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London: The Bodley Head, 1986. First Edition [stated], presumed first printing. Hardcover. xii, 456,  pages. Frontispiece. Map. Note on Editorial Methods. Notes. Appendix 1 Biographical Notes. Appendix 2 Serving officers not previously mentioned, sending letters or telegrams of support to the Gough brothers. Appendix 3 The Irish Command in March 1914. Bibliography. Index. Some page discoloration noted. Published for the Army Records Society; Publications of the Army Records Society, Vol. 2. Ian Beckett is Professor of Military History at the University of Kent. Former positions include Professor of History at University College Northampton, Senior Lecturer at Sandhurst, Professor of Modern History at the University of Luton, and Major-General Matthew C. Horner Distinguished Professor of Military Theory at the US Marine Corps University in Virginia. He is also Chairman of the Army Records Society. Other publications include 'The Oxford History of the British Army' and 'The Great War 1914-1918'. For the National Archives, he wrote the highly-regarded 'The First World War: The Essential Guide to Sources in the UK National Archives'.
New York: Julian Messner, Inc., 1958. Presumed First Edition, First printing. Hardcover. 256 pages. Illustrated endpaper, with some discoloration (newspaper cllipping). Illustrations. A Chronology of His Life. Index. Ink notation inside rear board. DJ has some wear and soiling. Geoffrey Bocca (1924-1983) was an English novelist and historian who resided for many years in the United States. Mr. Bocca worked for a London newspaper before writing books full time. He was a writer-in-residence at several American universities. Bocca wrote several biographies including studies of Winston Churchill, Harry Oakes and Diosdado Macapagal, and covered subjects as diverse as the French Riviera and the assassination of John F. Kennedy in his non-fiction. Bocca wrote two royal biographies on Wallis Simpson, Duchess of Windsor, and Queen Elizabeth II and Philip, Duke of Edinburgh. He also wrote a series of Nazi themed novels featuring Commander Amanda Nightingale, an English spy.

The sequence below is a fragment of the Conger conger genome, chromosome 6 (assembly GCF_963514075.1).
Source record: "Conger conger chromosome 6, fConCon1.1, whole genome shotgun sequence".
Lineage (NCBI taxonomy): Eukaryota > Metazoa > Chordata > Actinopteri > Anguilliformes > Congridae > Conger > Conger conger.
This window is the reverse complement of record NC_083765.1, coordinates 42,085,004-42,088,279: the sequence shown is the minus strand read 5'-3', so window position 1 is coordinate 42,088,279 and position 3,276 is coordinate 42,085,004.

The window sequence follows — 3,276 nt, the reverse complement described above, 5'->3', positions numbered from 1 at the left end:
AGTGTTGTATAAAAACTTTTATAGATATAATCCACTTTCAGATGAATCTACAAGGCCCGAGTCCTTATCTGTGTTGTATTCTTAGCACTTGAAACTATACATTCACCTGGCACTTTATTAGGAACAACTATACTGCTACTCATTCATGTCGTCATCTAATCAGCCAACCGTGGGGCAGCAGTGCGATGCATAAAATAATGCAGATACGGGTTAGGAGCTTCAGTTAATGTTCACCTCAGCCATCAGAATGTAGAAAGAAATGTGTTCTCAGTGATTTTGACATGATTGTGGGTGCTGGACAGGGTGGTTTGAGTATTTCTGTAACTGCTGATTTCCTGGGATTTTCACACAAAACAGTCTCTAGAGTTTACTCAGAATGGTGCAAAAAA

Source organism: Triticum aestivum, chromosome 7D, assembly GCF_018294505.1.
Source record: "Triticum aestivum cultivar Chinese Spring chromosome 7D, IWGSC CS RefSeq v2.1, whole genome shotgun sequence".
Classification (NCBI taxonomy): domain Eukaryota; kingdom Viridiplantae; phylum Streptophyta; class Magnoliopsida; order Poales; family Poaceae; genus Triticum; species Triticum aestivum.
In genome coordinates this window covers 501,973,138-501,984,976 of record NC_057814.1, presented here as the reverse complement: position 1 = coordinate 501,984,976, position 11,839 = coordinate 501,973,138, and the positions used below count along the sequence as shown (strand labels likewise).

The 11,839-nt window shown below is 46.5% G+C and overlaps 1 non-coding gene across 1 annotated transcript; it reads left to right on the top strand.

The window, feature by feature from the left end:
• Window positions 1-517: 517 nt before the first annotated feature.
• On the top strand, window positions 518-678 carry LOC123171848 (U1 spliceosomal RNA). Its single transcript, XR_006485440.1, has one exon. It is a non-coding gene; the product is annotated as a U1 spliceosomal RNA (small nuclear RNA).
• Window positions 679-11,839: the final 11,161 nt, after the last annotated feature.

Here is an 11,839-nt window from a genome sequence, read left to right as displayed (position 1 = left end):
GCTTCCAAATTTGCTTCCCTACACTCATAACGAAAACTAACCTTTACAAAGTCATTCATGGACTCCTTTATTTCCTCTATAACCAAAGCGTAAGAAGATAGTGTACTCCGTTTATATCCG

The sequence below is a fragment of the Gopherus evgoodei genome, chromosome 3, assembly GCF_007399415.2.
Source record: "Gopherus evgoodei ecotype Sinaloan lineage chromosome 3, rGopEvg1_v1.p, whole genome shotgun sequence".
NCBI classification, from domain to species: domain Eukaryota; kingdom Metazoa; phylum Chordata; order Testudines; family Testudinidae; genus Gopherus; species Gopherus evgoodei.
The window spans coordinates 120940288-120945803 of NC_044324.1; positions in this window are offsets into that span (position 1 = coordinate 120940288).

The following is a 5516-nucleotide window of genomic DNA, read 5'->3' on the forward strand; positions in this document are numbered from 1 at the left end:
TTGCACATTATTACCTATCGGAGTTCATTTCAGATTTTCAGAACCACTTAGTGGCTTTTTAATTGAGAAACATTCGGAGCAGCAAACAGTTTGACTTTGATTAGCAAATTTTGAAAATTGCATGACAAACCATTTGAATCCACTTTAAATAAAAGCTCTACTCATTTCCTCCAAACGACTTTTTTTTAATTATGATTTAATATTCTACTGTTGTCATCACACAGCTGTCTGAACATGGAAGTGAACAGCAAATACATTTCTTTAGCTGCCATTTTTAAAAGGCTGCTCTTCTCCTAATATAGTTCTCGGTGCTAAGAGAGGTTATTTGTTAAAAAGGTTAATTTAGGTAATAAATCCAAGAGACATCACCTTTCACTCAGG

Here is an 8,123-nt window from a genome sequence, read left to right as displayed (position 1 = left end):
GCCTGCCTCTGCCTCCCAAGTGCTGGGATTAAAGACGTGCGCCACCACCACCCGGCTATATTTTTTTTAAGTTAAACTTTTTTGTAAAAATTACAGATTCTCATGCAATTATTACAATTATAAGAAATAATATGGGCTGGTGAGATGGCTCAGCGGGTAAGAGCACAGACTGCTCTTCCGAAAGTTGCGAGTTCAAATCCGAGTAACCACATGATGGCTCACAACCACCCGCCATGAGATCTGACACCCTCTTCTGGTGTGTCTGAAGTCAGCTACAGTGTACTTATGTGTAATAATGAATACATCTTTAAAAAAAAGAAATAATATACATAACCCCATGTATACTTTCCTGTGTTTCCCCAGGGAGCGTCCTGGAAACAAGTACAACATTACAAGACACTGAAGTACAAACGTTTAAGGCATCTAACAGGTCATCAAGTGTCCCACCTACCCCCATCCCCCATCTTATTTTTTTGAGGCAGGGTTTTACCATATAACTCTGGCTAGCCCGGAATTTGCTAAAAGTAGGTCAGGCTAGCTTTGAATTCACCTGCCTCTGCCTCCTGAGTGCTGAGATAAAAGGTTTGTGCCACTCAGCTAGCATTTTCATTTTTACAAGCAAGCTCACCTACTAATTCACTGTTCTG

New York: Simon and Schuster, 1983. Presumed First Edition, First printing. Hardcover. 752 pages. Endpaper Maps. Illustrations. Sources. Notes. Index. DJ, has some wear, and is in a plastic sleeve. Price clipped. Inscribed, on fep, by Clair Blair to noted broadcaster Hal Bruno. Clay Blair, Jr. (May 1, 1925 – December 16, 1998) was a historian, known for his books on military history. He served on the fleet submarine Guardfish (SS-217) in World War II and later became editor-in-chief of The Saturday Evening Post. He assisted General Omar Bradley in the writing of his autobiography, A General's Life (1983), published after the general's death. Blair wrote two dozen history books and hundreds of magazine articles. His last book was Hitler's U-Boat War: The Hunted, 1942–1945 (1998), which followed Hitler's U-Boat War: The Hunters, 1939–1942 (1996). Blair's history of the Korean War The Forgotten War: America in Korea, 1950–1953 (1987) is considered one of the definitive historical works on the war. His work was notable for his criticism of American political and military leaders. Blair also wrote extensively on the submarine war of World War II, notably in the bestselling Silent Victory: The U.S. Submarine War Against Japan (1975), considered the definitive work on the Pacific submarine war.
New York: Oxford University Press, 1991. First Printing [Stated]. Hardcover. xiv, 337,  pages. References. Index. No DJ present. Henry William Brands Jr. (born August 7, 1953) is an American historian. He holds the Jack S. Blanton Sr. Chair in History at the University of Texas at Austin, where he earned his Ph.D. in history in 1985. He has authored more than thirty books on U.S. history. His works have twice been selected as finalists for the Pulitzer Prize. Examples of Brands' biographical histories include his biographies on Benjamin Franklin, covering the colonial period and the Revolutionary War; Andrew Jackson, covering the War of 1812, western expansion and the National Bank; Ulysses S. Grant, covering the Civil War and Reconstruction; Theodore Roosevelt, covering the Progressive Movement; and Franklin D. Roosevelt, covering the Great Depression, the New Deal, the Second World War, and the ascension of the U.S. as an international power. Loy Wesley Henderson (June 28, 1892 – March 24, 1986) was a United States Foreign Service Officer and diplomat. In between serving as U.S. Minister in Iraq (1943–45), Ambassador to India (1948–51) and Ambassador to Iran (1951–54), Henderson returned to Washington in 1945 to serve at the State Department as the director of the Office of Near Eastern Affairs. There he dealt with the newly elected prime minister, Mohammed Mossadegh, on questions associated with Iran's oil reserves previously owned by British interests that Mossadegh had recently nationalized. He helped orchestrate the 1953 CIA-assisted coup which removed Mossadegh, a democratically elected leader. In 1956, he was named a Career Ambassador.